Hello, and welcome to our second interview! We recently had the honour of collaborating with Meyoco, an incredible artist from Indonesia. Having been fans of hers since 2016, her artwork on our Medium Book covers is something we’re pinching ourselves a little to make sure is real.
The launch was the perfect time to ask Inka about her inspirations, favourite mediums, and the covers she illustrated for us. We thoroughly enjoyed her answers, and we think you will too.
What/who/where do you draw inspiration from the most? Do you have a muse of sorts?
My number one rule is to always draw things that I like. Lately, my favorite thing is drinks, be it their packaging, the content, the colours, etc. When I feel like I don’t quite know what to draw, I love to look at pictures of various drinks and usually they would give me ideas of what to draw next. I also love looking at dessert photos for inspiration!
What mediums do you prefer to use, and what is the best and most challenging part about working with these particular mediums?
My preferred medium is digital media, as I mainly use Photoshop. My favorite thing about using digital media is how easy it is for me to find and use the colours that I like.
With traditional media (I used to use watercolours a lot) it’s not quite as easy, and my colour choices were often limited by both my own skills and the paints that I have. It’s also easier for to make very clean artworks using Photoshop.
The most challenging part about working digitally is perhaps the fact that I still love working using pen and paper. Although I love doing line art digitally, my lines are not quite as expressive when I’m using Photoshop.
What do you think about Mossery collaborating with illustrators, designers, and artists such as yourself to produce cover designs?
I think it’s a really cool thing to do! I’ve always loved how Mossery collaborates with artists in various ways (such as promotions and Inktober). I’m happy the brand also works with artists to create products, and that I get to work with them.
Tell us about your creative process.
I feel that my creative process is very simple and not quite as detailed as other artists. Most of the time, I start by deciding on certain objects or subjects that I like to draw, like drinks, cats, etc. My favorite thing to do is to combine my favorite objects in various ways; tiny birds and teas, soda cans and clouds, game consoles and flowers...
To find new ideas, I like to just randomly browse through Tumblr and try to find new combinations of things to draw. When I finally find a combination that I think is good, usually I will already have a very detailed/specific image in mind. After that, the drawing process will be fairly quick as I never do thumbnails first. I just make a rough sketch, then continue to line art and colours.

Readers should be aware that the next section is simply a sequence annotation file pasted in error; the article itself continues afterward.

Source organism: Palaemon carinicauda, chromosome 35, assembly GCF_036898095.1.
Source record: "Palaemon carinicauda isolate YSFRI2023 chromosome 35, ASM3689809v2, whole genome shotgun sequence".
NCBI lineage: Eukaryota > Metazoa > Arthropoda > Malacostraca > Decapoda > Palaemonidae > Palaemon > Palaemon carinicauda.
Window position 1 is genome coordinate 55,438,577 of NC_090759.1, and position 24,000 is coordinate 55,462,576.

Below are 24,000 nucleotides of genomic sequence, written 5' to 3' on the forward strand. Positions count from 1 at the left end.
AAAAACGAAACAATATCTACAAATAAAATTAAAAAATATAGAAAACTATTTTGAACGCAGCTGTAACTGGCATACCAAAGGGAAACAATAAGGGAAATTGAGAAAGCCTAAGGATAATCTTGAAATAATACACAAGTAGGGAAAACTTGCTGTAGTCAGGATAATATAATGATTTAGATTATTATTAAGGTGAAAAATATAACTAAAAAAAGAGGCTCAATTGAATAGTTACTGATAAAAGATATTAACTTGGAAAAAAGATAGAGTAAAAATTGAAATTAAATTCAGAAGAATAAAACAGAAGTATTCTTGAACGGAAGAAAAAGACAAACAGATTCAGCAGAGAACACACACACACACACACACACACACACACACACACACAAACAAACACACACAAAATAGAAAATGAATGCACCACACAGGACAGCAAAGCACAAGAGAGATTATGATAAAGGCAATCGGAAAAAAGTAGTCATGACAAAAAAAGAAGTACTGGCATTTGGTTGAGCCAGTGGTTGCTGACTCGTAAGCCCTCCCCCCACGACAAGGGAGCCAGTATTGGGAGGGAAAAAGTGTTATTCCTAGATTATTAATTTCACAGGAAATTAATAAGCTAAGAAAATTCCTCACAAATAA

Do you believe in talent? Why, or why not?
I don’t quite believe in talent. I believe that some people may have certain predispositions and conditions that make them good at art. I don’t think there’s something like “this person is born with the talent to draw”, but I believe perhaps an artist has the predisposition to perceive and observe things around them in a certain way that makes it easier for them to learn art.
Perhaps their motor skills are slightly better in terms of doing small movements like writing or drawing. Perhaps their environment (family, school) gives them better access to learning art.
Either way, I believe art (not just drawing) is a very complex skill, which is why there’s no such thing as one specific “talent” for it. It’s a combination of many things at once.
We really love the gracefulness of the flamingos and how you’ve combined them with florals – hiding them in plain sight, almost. What was the most challenging part of the process for this design?
For me, the most challenging part was coming up with the idea. The sketching, lining, and colouring process were relatively easy, but coming up with the idea was more challenging.
Just like how the florals are almost hiding in plain sight, good drawing ideas are often hiding in plain sight as well, which ironically does not make them any easier to find.
The cats cover has a humour about it that compliments your style of illustration wonderfully. We’ve noticed that you combine the two often; what draws you to adding humour to your work?
I think humour makes an artwork more interesting and an audience will engage more with the artwork as a result. Sometimes it’s not quite enough for an artwork to look beautiful, it has to be engaging as well. Humour is one way to make an artwork engaging, at least for my work.
What advice would you give to your younger self?
“Please don’t beat yourself up too much for not getting into an art school.” I used to really hate myself for choosing to study something unrelated to art, because I believed that to be able to make a living through art I would have to go to an art school. As it turns out, somehow I managed to find a way to support myself through my art regardless of my education.
If you’re given only one word to describe yourself, what word would it be and why?
I would describe myself as “anxious”! One of the most interesting experience for me is the fact that many people find my work relaxing, while I think of my whole creative process as anxiety-inducing.
While I know I don’t have it quite as bad as other people, sometimes I would grow very anxious over one line or part in my art that I accidentally forgot to colour, or over how many likes my posts are getting.
When I’m anxious I force myself to draw even more, which usually does nothing to improve the quality of my art and in turn will make my anxiety worse. I still have trouble dealing with anxiety sometimes but I’m working on it!
Tell us a secret.
I used to really hate the colour pink! Haha.